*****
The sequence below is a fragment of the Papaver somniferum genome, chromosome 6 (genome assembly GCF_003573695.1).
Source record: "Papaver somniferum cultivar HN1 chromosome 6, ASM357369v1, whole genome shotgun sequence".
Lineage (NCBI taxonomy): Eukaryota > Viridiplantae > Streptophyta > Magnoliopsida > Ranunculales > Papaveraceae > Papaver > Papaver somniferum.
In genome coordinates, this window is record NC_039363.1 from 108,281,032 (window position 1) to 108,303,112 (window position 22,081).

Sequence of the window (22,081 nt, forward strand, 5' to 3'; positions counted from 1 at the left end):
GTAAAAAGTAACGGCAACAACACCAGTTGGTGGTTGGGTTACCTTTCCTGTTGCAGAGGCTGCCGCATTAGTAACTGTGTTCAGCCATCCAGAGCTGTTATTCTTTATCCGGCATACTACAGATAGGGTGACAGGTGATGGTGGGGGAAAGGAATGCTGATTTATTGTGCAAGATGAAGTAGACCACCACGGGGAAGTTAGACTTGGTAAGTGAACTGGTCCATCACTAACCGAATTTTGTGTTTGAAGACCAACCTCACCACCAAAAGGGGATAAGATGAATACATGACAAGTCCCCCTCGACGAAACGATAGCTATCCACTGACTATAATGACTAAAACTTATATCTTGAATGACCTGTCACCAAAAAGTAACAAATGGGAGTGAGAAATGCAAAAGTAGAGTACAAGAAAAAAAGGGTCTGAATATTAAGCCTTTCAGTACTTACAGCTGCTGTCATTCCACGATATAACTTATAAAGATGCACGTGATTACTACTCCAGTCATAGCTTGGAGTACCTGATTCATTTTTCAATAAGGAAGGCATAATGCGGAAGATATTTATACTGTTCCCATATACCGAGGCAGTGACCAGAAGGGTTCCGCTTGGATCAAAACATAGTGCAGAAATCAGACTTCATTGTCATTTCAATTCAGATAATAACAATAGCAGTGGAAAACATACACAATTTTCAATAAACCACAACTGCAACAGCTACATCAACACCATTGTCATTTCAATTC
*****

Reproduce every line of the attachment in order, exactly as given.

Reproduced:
The sequence below is a fragment of the Papaver somniferum genome, chromosome 6 (genome assembly GCF_003573695.1).
Source record: "Papaver somniferum cultivar HN1 chromosome 6, ASM357369v1, whole genome shotgun sequence".
Lineage (NCBI taxonomy): Eukaryota > Viridiplantae > Streptophyta > Magnoliopsida > Ranunculales > Papaveraceae > Papaver > Papaver somniferum.
In genome coordinates, this window is record NC_039363.1 from 108,281,032 (window position 1) to 108,303,112 (window position 22,081).

Sequence of the window (22,081 nt, forward strand, 5' to 3'; positions counted from 1 at the left end):
GTAAAAAGTAACGGCAACAACACCAGTTGGTGGTTGGGTTACCTTTCCTGTTGCAGAGGCTGCCGCATTAGTAACTGTGTTCAGCCATCCAGAGCTGTTATTCTTTATCCGGCATACTACAGATAGGGTGACAGGTGATGGTGGGGGAAAGGAATGCTGATTTATTGTGCAAGATGAAGTAGACCACCACGGGGAAGTTAGACTTGGTAAGTGAACTGGTCCATCACTAACCGAATTTTGTGTTTGAAGACCAACCTCACCACCAAAAGGGGATAAGATGAATACATGACAAGTCCCCCTCGACGAAACGATAGCTATCCACTGACTATAATGACTAAAACTTATATCTTGAATGACCTGTCACCAAAAAGTAACAAATGGGAGTGAGAAATGCAAAAGTAGAGTACAAGAAAAAAAGGGTCTGAATATTAAGCCTTTCAGTACTTACAGCTGCTGTCATTCCACGATATAACTTATAAAGATGCACGTGATTACTACTCCAGTCATAGCTTGGAGTACCTGATTCATTTTTCAATAAGGAAGGCATAATGCGGAAGATATTTATACTGTTCCCATATACCGAGGCAGTGACCAGAAGGGTTCCGCTTGGATCAAAACATAGTGCAGAAATCAGACTTCATTGTCATTTCAATTCAGATAATAACAATAGCAGTGGAAAACATACACAATTTTCAATAAACCACAACTGCAACAGCTACATCAACACCATTGTCATTTCAATTC